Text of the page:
Once you complete your documents, it's crucial to sign and notarize them where indicated. This guide provides an overview of how to locate a notary and the process of notarizing your documents, including online options where applicable.

Where can I notarize my documents?

Notarizing your documents is a key step in finalizing them. Here's how to find a notary:

  • Mobile Notary Appointment: Schedule a notary and two witnesses to come to you through our partner, Mobile Notary Zone
  • Google Local Notary Search: Use Google to find local notaries in your area.
  • UPS Store Search: Many UPS stores offer notarization services.
  • Local Banks and Credit Unions: These often provide notarization services for free to customers, but it's important to check their policy on notarizing Estate Planning documents.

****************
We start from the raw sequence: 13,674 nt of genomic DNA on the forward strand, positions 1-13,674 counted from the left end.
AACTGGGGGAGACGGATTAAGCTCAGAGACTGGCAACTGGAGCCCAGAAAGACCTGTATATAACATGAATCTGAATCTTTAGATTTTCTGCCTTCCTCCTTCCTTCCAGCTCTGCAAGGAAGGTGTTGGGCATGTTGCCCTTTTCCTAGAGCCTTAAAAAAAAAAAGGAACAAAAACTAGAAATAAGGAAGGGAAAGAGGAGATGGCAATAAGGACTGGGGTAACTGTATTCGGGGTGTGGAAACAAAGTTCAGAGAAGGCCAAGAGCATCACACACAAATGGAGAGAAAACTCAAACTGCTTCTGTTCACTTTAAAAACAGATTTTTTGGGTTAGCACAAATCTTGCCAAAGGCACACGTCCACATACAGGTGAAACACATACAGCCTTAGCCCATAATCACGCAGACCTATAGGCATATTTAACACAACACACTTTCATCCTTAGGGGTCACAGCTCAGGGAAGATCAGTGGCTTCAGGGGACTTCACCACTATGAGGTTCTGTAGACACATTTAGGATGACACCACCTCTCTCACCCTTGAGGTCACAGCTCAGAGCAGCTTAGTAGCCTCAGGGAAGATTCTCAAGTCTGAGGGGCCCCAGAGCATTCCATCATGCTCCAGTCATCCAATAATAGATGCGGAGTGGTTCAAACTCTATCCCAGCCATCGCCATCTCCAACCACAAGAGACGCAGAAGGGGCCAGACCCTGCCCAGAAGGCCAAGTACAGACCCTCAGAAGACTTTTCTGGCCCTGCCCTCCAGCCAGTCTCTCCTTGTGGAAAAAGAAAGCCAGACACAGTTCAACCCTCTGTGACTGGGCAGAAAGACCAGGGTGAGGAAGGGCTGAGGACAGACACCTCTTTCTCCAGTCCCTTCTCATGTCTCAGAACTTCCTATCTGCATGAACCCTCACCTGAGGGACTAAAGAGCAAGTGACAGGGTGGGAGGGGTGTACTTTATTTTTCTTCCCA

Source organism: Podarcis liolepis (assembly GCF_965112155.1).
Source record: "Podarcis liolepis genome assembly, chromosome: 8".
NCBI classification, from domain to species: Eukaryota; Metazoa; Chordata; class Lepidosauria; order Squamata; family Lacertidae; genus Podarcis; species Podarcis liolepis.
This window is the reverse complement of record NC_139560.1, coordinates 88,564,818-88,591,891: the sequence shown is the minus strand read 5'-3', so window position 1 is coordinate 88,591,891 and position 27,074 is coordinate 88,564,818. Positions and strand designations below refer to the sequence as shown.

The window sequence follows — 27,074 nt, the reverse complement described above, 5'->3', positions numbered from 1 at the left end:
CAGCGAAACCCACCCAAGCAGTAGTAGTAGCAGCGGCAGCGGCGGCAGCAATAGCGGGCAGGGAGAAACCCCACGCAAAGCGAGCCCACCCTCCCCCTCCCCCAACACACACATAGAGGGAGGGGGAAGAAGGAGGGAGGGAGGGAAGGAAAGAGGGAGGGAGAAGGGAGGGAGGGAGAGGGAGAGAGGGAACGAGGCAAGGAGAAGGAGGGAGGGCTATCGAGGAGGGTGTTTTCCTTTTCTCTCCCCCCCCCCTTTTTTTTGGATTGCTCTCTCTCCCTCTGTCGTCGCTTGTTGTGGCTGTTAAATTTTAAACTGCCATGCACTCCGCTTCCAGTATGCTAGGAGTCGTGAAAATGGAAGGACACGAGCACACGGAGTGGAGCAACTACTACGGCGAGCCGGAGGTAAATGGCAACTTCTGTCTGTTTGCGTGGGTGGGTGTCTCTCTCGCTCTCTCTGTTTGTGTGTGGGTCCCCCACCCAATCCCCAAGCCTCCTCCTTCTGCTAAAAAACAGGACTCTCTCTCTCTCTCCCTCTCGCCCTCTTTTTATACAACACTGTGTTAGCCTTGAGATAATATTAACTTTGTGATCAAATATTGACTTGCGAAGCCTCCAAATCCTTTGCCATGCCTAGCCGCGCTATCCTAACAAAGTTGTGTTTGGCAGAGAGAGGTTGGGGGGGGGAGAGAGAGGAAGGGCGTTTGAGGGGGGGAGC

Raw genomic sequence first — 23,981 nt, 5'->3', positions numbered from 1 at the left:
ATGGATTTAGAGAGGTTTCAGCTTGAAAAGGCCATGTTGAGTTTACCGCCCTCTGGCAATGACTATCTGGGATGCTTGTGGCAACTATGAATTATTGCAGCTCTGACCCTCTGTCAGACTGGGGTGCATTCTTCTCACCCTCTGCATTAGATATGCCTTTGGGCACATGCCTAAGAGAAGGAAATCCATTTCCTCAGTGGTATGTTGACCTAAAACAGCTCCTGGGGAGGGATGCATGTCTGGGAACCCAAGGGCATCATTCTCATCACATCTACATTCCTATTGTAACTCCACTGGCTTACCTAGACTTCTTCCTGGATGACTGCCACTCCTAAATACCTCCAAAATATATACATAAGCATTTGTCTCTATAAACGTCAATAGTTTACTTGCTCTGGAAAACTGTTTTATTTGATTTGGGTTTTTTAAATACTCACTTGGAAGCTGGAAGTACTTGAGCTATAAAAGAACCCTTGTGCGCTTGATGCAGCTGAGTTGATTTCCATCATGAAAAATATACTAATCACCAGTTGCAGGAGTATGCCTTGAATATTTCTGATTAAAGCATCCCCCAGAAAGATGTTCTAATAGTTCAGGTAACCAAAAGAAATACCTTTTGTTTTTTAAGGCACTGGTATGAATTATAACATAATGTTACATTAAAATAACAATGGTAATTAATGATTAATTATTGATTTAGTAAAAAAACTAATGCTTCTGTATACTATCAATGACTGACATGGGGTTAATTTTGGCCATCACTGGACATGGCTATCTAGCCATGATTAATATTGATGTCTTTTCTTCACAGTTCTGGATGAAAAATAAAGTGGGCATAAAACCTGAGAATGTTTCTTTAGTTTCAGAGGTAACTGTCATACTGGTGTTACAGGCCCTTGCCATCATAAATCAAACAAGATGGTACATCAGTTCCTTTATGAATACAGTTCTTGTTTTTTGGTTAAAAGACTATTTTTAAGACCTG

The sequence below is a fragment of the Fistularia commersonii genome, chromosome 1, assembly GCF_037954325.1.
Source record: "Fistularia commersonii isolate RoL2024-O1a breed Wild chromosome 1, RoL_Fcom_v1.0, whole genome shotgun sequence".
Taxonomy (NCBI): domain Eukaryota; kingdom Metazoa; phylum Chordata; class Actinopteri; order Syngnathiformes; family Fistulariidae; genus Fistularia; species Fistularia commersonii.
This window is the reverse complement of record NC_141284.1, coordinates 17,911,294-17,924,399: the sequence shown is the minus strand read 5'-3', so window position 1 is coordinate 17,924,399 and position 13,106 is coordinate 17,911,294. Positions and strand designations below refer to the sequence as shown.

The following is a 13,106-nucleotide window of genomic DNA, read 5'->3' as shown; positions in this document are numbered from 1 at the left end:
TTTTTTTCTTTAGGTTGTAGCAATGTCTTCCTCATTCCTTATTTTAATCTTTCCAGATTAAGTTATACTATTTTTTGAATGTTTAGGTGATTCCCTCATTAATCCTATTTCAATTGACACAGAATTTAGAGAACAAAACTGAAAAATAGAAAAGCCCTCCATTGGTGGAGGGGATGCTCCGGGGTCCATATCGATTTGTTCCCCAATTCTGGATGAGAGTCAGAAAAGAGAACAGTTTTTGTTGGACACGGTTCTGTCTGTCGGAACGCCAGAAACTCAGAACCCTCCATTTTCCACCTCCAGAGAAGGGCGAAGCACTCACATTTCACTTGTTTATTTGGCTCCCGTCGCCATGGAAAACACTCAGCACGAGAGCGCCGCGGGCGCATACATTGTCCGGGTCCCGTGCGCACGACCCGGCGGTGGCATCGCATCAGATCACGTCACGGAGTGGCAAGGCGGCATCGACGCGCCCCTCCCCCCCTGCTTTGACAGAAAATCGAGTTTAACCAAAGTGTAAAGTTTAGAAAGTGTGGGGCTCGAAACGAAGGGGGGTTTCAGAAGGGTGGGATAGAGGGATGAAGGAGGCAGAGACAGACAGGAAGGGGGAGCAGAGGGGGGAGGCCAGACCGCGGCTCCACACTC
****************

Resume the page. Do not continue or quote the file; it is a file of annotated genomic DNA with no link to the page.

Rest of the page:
Note: Always contact the notary location in advance, as some locations may require an appointment.

Remember, you will need two witnesses who are 18 years or older to sign your documents alongside the notarization.

Can I sign and notarize my documents online?

Whether you can sign and notarize your documents online depends on your state's legal requirements. Currently, the following states allow online signing and notarization for estate planning documents:

  • Arizona
  • Florida
  • Indiana
  • Nevada
  • Utah

If you're in a state that permits online notarization, you can use Notarize.com through your Trust & Will account for the following documents:

  • Last Will & Testament
  • Living Will
  • Power of Attorney

However, documents in the Trust-based Estate Plan are currently not eligible for online signing.

After electronically signing your documents, you can choose to have the signed physical copies shipped to you or download them for printing directly from your Trust & Will account.

After notarizing your documents, make sure to mark your Estate Plan as signed in your Trust & Will account.

 
Related Articles
 
Was this article helpful?
145 out of 159 found this helpful